Tag Archives: netbooks

Marking those “Notebooks”!

My young colleague diligently checking her students' "notebooks"

 I was struck by this scene and I had to document it. Here is a young colleague of mine diligently checking her students’ netbooks, or should I say “notebooks”. It is indeed a lovely sight to behold!

Since the distribution of these netbooks to first formers across the country, the manner in which they have been put to use varies from school to school and from teacher  to teacher. There are some who have not made any meaningful effort to incorporate the device into their lessons; there are those who have used there own resourcefulness, ingenuity, and instinct to put the netbooks to use and thereby enhance the teaching and learning process. In the mean time several colleagues have undergone some taining inthe use of ICTs in the classroom. 

At the Barrouallie Secondary School, ICT Integration in teaching and learning  is the top priority for the administration and staff. Quite a number of of activities have taken place to assist teachers in making use not just of the the netbooks, but every other available tool for ICT integration. For the most part, our teachers are enthusiastic about the possibilities presented by the various ICT tools for eenhancing teaching and learning.

Several of my young colleagues do not have any formal training in pedagogy, but it is quite impressive to see how thay have used natural curiosity and creativity, through collaboration  to develop and present lessons aided by technology.

You may wonder what my young colleague could be doing with all those “notebooks” before her. I counted 18. It could be more. Perhaps she is marking them; perhaps she is checking them; who knows! One thing is for certain, both my colleague and her students are enthusiastic about the endless possibilities for enjoyable teaching and learning that these and similar devices present!

From Note Books to Net Books: Isn’t it time to abandon the black board?

Writing notes

 I have a six-year old friend who entered grade one last September.  This was the beginning of his second year in primary school.  I was going through my friend’s book bag (which I thought was quite big and heavy for a six-year old) when I came across a 100 page hard cover note book.  I asked my friend what was he doing with this big “note book” in his bag. He responded, “Miss say we have to bring it to write notes”. Write notes? At six?

Here is another situation that plays itself out over and over on a daily basis.  Almost every time I enter a classroom, I meet the black board filled with “notes”.  Invariably, I have to give the students a few minutes of my period to “write down” the notes that Miss or Sir left for them. And, as you may well appreciate, all 80 square feet of the black board is emblazoned with “notes” from left to right and top to bottom.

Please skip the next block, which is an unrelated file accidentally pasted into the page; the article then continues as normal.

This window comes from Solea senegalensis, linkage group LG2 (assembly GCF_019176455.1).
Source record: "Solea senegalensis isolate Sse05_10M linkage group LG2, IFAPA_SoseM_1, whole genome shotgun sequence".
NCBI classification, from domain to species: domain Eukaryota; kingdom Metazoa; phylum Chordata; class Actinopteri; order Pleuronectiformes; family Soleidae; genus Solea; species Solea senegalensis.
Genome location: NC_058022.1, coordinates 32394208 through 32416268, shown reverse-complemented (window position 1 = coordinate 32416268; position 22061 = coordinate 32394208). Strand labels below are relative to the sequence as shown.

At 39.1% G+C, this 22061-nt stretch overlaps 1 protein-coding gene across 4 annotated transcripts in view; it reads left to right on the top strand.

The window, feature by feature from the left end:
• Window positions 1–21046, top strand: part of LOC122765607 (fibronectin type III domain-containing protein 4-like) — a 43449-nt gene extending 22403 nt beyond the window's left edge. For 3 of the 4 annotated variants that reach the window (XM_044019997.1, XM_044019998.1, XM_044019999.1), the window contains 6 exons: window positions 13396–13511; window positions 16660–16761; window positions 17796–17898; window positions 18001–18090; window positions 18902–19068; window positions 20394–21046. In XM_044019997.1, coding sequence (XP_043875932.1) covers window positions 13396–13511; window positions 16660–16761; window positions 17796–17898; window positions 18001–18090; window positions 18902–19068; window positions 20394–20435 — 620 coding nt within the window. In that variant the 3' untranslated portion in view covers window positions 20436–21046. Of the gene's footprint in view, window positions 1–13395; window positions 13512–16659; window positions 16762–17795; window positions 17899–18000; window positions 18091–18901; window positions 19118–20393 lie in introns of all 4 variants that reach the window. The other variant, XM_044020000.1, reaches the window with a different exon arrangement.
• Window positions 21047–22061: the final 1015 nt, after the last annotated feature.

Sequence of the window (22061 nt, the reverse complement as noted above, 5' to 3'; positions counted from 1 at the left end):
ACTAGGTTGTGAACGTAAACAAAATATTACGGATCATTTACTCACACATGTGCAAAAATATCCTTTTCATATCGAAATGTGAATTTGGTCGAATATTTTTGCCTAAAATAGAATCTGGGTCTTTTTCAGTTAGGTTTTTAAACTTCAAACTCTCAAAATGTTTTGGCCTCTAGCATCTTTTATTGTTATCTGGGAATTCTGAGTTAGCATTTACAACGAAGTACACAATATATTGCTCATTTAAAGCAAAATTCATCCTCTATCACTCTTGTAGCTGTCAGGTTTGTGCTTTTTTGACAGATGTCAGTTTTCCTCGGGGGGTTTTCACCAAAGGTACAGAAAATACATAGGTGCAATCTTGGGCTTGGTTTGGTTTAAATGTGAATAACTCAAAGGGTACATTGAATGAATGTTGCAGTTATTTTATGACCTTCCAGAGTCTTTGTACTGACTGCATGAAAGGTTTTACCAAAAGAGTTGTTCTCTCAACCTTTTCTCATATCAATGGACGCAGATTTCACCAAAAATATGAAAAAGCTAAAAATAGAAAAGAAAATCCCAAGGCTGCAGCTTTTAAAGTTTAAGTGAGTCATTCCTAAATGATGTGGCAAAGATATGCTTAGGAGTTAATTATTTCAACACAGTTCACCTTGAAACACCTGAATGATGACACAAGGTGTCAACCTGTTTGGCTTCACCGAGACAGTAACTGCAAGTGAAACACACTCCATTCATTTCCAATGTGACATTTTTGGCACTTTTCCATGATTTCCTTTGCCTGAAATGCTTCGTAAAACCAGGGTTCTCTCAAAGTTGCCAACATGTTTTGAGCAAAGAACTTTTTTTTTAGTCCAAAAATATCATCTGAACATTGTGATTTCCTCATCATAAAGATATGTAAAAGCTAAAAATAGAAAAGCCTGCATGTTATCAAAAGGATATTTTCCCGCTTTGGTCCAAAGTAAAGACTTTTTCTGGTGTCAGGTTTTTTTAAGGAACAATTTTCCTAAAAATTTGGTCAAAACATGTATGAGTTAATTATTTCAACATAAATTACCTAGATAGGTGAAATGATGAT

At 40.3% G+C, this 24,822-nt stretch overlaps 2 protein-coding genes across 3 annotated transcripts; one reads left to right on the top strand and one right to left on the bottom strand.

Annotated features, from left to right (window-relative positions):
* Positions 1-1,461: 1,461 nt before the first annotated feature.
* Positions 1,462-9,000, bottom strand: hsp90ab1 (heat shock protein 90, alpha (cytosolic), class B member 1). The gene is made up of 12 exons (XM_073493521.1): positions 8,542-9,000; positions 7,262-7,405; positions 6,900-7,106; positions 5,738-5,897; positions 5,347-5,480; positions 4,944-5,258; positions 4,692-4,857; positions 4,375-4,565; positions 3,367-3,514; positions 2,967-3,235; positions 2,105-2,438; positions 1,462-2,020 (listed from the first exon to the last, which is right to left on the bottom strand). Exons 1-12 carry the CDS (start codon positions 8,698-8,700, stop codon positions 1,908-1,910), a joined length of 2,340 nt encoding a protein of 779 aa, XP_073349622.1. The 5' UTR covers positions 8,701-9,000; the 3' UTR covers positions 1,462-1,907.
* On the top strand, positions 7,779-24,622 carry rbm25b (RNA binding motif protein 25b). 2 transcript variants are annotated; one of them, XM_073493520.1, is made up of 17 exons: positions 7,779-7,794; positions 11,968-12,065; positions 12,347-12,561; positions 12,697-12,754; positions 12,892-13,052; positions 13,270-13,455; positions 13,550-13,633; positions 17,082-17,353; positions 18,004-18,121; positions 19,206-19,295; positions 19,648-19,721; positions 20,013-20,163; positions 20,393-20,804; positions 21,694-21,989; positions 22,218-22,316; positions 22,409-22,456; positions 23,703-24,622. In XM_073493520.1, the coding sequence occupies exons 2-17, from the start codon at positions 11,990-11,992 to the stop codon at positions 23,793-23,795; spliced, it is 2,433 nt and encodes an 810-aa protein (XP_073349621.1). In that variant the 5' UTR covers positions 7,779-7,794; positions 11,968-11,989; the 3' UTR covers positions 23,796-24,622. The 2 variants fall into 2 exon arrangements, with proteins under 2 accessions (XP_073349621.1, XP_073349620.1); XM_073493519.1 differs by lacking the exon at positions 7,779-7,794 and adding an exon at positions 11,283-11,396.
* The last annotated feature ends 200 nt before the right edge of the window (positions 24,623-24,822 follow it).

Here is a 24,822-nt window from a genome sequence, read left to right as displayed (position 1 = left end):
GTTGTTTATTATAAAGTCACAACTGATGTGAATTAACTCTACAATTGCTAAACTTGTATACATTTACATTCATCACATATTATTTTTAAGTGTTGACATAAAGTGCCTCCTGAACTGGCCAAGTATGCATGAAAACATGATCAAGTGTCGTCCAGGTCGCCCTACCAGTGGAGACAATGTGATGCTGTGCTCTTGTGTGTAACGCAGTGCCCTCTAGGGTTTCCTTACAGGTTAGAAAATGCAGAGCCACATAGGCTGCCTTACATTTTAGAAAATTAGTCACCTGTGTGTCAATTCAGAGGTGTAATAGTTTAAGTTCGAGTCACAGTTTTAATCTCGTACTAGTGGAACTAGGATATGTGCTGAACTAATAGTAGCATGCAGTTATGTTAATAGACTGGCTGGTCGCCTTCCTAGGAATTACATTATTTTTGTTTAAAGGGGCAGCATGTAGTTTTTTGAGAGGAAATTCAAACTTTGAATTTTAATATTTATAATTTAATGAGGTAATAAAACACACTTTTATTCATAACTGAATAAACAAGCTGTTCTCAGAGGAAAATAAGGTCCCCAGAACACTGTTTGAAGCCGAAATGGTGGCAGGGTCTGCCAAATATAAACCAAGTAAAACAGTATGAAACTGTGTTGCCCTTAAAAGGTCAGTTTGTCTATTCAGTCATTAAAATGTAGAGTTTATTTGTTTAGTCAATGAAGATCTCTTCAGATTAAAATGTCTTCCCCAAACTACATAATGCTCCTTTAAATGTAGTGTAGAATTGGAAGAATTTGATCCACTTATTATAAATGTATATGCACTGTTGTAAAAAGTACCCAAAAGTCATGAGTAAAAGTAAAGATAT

It is therefore no wonder that the typical teen-ager finds school to be excruciatingly boring.  After all, they are made to sit for hours and copy badly written “notes” from a black board.  Alternatively, they must listen and write as Miss or Sir “call notes”.  Unfortunately for the children of the 21st century; the children of the education revolution; “notes calling” and “notes writing” still remain as significant instructional strategies for too many teachers.

As a student, I found “notes calling” and “notes writing” to be painfully monotonous. I simply could not keep up.  I often waited eagerly for my teacher to pause and offer some “explanation” of his or her  “notes”.  In fact, I even developed the technique of deliberately asking a slew of questions to delay the resumption of “notes calling” or “notes writing”. It did not always work though! With the urgency of covering the material foremost in their minds, my teachers would stop the questioning and stick to their notes!

As a teacher of history and social studies, two subjects notorious for “notes”, I choose not to “dictate notes”.  I never did and I never will.  Furthermore, I use the black board sparingly. In fact despite Charles Best’s excellent tutoring at the SVG Teachers College, I never learnt to apply the effective uses of the black board in my classroom!


We are now in the digital age and all that it implies.  I prefer to refer to these times as the post black board era.  Today, there are countless effective alternatives to “calling” and “copying” notes.  Yet, the practice is still so ubiquitous in our school system.  That is why I am calling on the SVG Teachers Union to conduct a series PD workshops on the theme: Making the Black Board Obsolete-  Interesting Alternatives for Engaging Students with Educational Material.

In the meantime, I feel it for those six-year olds like my young friend who have to lug a bag of hard cover note books to and from school and who must sit and copy copious notes from the black board or as Miss dictates. Perhaps, all of this would be eliminated when every child and every teacher are in posession of the digital tools to make teaching and learning engaging, exciting and enlightening in this the digital age.

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